PALM BEACH COUNTY, Fla. — Amidst a dramatic spike in COVID-19 cases, Florida’s surgeon general is pushing the federal government for more access to monoclonal antibodies, arguing the state effectively distributes and treats patients at distribution centers.
There has been a reported shortage in the treatments.
"I was really surprised that I had a breakthrough infection after having the two doses of Moderna," said Sean Cooley.
Cooley said early access to monoclonal antibodies turned his COVID symptoms around quickly earlier this year.
"I took two rapid tests. They were both positive. And based on what I had seen on the news and all the promotion the governor had done on the monoclonal antibodies, I went on the Department of Health’s website and signed up to receive them the next day," Cooley said.
Despite being vaccinated, he said it was a rough ride.
"I was having a hard time breathing, really congested, felt achy all over. By the time I got to the treatment site the next morning, I felt like death. I was really glad I was able to get the treatment really quickly and within 12 hours, I was 90% better. Within a day, I felt almost back to normal," Cooley said.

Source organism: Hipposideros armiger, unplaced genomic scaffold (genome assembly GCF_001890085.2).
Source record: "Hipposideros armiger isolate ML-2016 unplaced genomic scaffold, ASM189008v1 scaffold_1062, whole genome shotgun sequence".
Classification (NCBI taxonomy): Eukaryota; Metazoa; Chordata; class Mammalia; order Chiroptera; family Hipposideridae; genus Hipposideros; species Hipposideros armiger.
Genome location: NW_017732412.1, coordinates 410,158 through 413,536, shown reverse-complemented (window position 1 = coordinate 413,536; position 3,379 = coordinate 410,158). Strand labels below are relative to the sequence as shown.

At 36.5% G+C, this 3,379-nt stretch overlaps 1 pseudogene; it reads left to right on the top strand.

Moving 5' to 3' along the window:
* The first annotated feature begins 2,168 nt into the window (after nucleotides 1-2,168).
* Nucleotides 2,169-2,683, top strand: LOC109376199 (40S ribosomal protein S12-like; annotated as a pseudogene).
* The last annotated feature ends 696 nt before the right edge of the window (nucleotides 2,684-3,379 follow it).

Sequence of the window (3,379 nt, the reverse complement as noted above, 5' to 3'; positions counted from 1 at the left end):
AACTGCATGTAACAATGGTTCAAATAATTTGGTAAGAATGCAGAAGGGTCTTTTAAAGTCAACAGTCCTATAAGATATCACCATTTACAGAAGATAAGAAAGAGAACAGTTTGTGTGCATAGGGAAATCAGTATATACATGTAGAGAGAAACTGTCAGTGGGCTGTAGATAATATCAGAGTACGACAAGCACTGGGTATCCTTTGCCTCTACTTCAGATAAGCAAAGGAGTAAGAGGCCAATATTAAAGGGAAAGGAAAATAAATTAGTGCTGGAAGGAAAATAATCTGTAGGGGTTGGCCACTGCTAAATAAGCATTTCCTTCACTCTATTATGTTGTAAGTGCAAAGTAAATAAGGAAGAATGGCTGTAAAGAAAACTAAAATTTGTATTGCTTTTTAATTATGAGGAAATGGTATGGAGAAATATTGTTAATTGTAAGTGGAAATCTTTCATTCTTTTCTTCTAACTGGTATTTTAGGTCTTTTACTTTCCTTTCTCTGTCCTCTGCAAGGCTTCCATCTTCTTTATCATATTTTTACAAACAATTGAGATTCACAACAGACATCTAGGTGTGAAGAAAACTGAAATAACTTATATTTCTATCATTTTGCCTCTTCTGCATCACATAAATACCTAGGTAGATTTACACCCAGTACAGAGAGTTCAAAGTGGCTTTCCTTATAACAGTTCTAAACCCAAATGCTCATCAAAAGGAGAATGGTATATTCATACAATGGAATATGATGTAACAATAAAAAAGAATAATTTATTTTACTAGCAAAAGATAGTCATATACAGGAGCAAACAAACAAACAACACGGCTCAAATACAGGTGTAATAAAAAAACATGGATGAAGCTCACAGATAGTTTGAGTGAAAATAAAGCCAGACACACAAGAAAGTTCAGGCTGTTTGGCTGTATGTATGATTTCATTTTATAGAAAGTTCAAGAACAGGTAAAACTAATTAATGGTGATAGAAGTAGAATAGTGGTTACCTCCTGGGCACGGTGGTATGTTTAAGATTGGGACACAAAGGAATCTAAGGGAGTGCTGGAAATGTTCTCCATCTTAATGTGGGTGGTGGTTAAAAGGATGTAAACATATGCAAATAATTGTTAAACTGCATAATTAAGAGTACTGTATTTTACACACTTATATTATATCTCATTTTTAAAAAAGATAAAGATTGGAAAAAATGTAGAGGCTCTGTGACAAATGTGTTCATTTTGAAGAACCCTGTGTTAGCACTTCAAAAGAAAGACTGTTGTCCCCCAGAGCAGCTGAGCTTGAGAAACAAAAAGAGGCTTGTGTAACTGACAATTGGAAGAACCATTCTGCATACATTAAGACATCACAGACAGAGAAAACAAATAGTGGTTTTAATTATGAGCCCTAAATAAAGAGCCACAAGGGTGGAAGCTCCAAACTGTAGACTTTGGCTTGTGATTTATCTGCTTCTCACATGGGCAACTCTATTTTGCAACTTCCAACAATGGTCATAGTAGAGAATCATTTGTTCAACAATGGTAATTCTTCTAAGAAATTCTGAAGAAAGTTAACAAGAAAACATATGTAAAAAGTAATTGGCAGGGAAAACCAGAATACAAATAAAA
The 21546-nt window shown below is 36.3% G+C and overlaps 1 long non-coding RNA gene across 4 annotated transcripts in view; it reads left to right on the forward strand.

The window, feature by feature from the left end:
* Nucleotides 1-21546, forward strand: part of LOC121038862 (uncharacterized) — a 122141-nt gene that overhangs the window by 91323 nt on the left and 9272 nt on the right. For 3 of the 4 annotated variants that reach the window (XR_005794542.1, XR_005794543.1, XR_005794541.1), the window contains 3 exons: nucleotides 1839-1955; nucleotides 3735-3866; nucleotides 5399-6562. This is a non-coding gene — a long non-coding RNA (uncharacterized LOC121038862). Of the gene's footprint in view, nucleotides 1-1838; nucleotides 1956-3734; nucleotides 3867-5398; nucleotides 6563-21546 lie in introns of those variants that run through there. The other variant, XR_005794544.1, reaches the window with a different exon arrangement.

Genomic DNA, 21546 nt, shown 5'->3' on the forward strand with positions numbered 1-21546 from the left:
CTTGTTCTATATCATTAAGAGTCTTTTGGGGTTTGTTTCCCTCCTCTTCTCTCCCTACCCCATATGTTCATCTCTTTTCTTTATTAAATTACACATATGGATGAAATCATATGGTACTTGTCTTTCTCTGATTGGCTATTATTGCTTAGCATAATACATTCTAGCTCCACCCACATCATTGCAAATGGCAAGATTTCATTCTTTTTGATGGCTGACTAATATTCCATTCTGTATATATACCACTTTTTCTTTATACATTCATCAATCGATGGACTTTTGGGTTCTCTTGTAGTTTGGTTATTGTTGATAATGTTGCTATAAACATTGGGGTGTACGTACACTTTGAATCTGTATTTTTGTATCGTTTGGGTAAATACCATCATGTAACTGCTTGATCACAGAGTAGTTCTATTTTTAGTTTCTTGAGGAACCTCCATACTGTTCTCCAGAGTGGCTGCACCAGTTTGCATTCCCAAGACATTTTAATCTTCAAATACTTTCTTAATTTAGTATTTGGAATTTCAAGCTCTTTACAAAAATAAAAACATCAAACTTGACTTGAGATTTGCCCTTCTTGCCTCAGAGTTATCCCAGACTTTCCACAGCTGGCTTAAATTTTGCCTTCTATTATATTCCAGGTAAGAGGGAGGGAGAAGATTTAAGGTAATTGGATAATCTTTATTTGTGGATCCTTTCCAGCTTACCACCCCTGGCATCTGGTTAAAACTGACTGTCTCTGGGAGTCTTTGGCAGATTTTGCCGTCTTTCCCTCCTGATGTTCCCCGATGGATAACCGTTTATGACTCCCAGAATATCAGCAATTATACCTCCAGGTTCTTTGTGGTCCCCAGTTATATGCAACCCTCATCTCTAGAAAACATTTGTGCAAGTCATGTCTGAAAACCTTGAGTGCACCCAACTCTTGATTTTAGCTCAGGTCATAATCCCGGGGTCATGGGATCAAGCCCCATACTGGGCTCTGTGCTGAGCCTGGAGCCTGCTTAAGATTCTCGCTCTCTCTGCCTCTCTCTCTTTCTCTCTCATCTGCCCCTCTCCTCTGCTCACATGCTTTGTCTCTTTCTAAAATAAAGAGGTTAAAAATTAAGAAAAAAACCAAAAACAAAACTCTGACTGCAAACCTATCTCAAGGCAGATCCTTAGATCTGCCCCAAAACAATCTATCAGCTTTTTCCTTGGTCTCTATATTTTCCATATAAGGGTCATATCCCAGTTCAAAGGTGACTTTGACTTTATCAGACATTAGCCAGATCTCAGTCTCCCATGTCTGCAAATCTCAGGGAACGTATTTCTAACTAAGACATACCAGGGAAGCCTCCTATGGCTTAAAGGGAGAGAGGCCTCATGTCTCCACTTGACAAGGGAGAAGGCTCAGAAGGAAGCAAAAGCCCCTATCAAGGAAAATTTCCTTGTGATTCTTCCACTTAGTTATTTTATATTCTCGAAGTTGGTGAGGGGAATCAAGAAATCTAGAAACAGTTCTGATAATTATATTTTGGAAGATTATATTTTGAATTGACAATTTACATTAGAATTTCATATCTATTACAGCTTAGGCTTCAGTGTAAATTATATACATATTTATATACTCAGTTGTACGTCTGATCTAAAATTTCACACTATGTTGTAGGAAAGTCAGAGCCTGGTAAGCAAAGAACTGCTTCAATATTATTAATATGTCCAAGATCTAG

Dr. Larry Bush, an infectious disease specialist in Wellington, said the problem right now is two-fold when it comes to supply of monoclonal antibodies.
"The one that was being used heavily was Regeneron because Regeneron was active against all the variants, particularly delta, and it could be given subcutaneously not just intravenously. So outside in the centers it was easier to give," Bush said. "It is in very short supply so most of it will be given at monoclonal antibody centers in the county which means long lines and limited availability. But secondly it doesn’t work well for omicron it at all."
Bush said it goes beyond that, saying the type that works better for omicron, Troviman, is also in short supply
"Most hospitals don’t have it right now," Bush said. "It’s very hard to find because the only places you can really rely on now are the monoclonal antibody distribution centers set up by the state government."
Bush said better access to testing, including at home testing, is part of the issue, as you need to know you are positive. And knowing who should get it is also key.
"Right now the antibody treatment is only recommended for people who have been diagnosed, have mild to moderate symptoms and have a risk factor. So the healthy 19-year-old would not qualify. The overweight 19-year-old would, the diabetic 19-year-old would, the elderly person heart disease kidney disease, etc. But it is not for everybody," Bush said.
Bush said testing will need to improve with anti-viral medications on the horizon.
"That should be just as good as the monoclonal antibody if you have been vaccinated and now you’ve been diagnosed and you take it at home by mouth and not have to go wait in a line," Bush said.
Cooley hopes others who are sick will soon be able to get the treatment like he did: fast.
"I would definitely say that having access to that treatment was. It turned me around an enabled me to continue on with life. I have two young kids, I've got a job," Cooley said.